Introduction to training

When planning for a sustainable energy supply system, be it on a local, regional or national scale, one has to take three different parts of the system into account:

  • The resource

There are different types of energy resources.

    • One way to describe them is to say that some are limited, such as the fossil and/or nuclear fuels and those that are – from all practical aspects – unlimited.
    • But one can also split them in other categories and today an important aspect is to separate the resources in such that contribute to the global climate change, mainly by releasing fossil CO2 into the atmosphere and those who do not.

For long term sustainability, the preferred energy resources should be unlimited and they should be CO2-neutral.

  • The energy carrier

An energy carrier is typically defined as a commercial product that can be sold to a customer who wants to have energy for a certain purpose.

    • A typical example is gasoline, a commercial product aimed for customers who want to drive.
    • Another example is wood pellets, a commercial product aimed for customers who want to heat their house.

Some energy carriers will be adapted for a specific group of customers, like the two examples mentioned, while other energy carriers such as electricity will have a broader market.

Electricity is the most flexible energy carrier – but it is also the one setting the highest demands on the resource. In such cases when the resource is not the best for electricity production, then the process to make electricity becomes complicated and expensive. So the choice of energy carrier is not free but depends on the resource.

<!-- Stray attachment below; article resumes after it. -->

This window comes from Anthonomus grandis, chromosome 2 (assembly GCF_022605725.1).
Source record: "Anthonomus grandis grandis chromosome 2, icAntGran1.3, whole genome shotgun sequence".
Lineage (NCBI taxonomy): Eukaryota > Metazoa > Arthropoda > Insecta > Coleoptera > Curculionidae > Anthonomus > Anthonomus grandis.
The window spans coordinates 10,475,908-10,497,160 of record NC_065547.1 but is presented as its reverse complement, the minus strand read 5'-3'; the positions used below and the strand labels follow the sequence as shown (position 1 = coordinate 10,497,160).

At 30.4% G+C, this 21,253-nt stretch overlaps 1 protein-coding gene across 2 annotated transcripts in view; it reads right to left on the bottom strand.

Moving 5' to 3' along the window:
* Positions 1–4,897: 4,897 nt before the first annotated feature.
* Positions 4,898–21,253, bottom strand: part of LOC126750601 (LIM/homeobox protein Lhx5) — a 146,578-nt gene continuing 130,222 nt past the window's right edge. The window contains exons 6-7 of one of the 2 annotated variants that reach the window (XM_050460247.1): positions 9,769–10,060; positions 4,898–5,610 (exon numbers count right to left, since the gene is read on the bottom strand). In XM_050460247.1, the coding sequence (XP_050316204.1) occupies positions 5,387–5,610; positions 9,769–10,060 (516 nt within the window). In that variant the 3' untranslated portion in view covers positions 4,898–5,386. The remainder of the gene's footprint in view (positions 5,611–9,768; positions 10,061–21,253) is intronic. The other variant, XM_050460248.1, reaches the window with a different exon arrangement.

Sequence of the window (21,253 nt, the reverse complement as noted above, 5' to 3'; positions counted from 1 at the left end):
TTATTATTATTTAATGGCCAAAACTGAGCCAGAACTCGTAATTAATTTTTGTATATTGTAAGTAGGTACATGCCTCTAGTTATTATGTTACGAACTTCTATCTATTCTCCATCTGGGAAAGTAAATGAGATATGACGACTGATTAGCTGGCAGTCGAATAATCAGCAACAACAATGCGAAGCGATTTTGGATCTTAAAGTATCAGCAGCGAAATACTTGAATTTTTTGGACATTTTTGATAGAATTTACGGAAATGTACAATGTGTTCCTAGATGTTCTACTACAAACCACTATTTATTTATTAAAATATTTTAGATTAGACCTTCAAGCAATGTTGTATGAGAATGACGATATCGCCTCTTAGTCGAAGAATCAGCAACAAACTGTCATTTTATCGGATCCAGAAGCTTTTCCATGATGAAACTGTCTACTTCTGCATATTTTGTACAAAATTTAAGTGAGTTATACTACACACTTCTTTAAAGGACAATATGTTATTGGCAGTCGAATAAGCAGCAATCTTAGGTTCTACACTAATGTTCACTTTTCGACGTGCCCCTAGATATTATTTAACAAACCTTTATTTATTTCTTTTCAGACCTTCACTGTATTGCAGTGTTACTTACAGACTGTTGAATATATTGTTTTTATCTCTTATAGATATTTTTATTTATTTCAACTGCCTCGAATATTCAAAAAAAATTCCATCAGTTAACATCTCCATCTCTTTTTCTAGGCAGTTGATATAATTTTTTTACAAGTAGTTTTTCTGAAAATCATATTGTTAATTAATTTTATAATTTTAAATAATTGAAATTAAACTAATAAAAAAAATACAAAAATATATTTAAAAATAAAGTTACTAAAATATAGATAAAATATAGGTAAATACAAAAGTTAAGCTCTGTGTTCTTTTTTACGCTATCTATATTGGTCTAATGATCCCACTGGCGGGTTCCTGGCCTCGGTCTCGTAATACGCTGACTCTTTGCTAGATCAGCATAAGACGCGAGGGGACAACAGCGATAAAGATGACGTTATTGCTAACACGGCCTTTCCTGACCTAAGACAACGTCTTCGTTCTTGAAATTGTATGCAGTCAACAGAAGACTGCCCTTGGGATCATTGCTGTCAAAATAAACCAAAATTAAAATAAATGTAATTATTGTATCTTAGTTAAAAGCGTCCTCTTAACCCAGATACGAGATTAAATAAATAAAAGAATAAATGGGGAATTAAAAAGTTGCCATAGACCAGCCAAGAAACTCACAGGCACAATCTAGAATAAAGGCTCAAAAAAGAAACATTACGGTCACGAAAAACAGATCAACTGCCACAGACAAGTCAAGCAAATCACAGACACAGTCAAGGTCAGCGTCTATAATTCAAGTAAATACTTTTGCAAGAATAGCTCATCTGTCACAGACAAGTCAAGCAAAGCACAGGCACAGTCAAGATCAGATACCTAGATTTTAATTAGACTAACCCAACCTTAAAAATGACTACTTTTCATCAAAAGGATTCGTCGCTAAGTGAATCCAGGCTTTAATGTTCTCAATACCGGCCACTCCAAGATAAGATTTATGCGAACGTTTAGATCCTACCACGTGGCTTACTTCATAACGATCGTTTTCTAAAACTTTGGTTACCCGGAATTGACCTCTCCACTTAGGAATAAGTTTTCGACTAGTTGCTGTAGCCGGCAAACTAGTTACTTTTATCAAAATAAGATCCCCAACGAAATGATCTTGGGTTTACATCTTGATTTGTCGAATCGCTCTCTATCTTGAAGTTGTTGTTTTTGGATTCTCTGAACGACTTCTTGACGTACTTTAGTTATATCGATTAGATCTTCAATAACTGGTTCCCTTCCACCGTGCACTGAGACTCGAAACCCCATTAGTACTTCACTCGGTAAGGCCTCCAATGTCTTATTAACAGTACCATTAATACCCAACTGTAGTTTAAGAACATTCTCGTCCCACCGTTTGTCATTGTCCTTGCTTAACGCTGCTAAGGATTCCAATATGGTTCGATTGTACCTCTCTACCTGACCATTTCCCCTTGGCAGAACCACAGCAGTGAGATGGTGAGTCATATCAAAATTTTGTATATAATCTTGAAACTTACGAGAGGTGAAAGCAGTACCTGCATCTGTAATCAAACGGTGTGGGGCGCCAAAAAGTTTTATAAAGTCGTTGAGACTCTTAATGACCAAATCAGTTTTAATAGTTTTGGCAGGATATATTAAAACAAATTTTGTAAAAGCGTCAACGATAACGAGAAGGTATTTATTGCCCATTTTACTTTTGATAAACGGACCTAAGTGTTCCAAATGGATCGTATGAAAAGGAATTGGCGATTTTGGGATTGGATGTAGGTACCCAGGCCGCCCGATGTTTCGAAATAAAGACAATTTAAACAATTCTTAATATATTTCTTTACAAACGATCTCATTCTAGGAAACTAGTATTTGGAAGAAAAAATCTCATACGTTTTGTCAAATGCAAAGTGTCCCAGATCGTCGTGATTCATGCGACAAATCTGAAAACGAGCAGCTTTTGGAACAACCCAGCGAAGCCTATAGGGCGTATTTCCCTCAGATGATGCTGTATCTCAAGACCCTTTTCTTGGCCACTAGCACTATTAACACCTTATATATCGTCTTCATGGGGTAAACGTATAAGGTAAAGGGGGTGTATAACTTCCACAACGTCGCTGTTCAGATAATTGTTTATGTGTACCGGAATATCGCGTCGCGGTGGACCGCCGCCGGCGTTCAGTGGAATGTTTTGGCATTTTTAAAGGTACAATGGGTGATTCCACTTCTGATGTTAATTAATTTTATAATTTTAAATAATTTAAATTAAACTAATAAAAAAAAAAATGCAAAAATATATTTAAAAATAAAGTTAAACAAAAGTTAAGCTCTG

• The energy service

As mentioned in the previous paragraph, the customers will have different needs.

    • While one customer wants electricity for their lamps and to charge their cell-phones,
    • another customer wants gasoline to run the car and
    • the third one desires bottle-gas to run the refrigerator and the cooking stove in their caravan.

The caravan campers – seated in a desolate area enjoying the sunset over a fishing lake – have no use for the high-voltage electricity passing in the grid above their heads…

The system planned must be based on considerations including all three aspects and it must be fit to supply different customers.

There is neither any simple measure to evaluate the pros and cons with different system solutions in a complete way nor to make the useful energy produced from the comparable in a simple and general way.

To make a full comparison, the availability must be taken into consideration, the energy carrier produced must be valued, the flexibility in the system must be evaluated and also the customer perspective must be taken into account; what energy services can finally be provided and what is the local/regional market for that? It is also important to account for the economy of the system and to consider the environmental impact.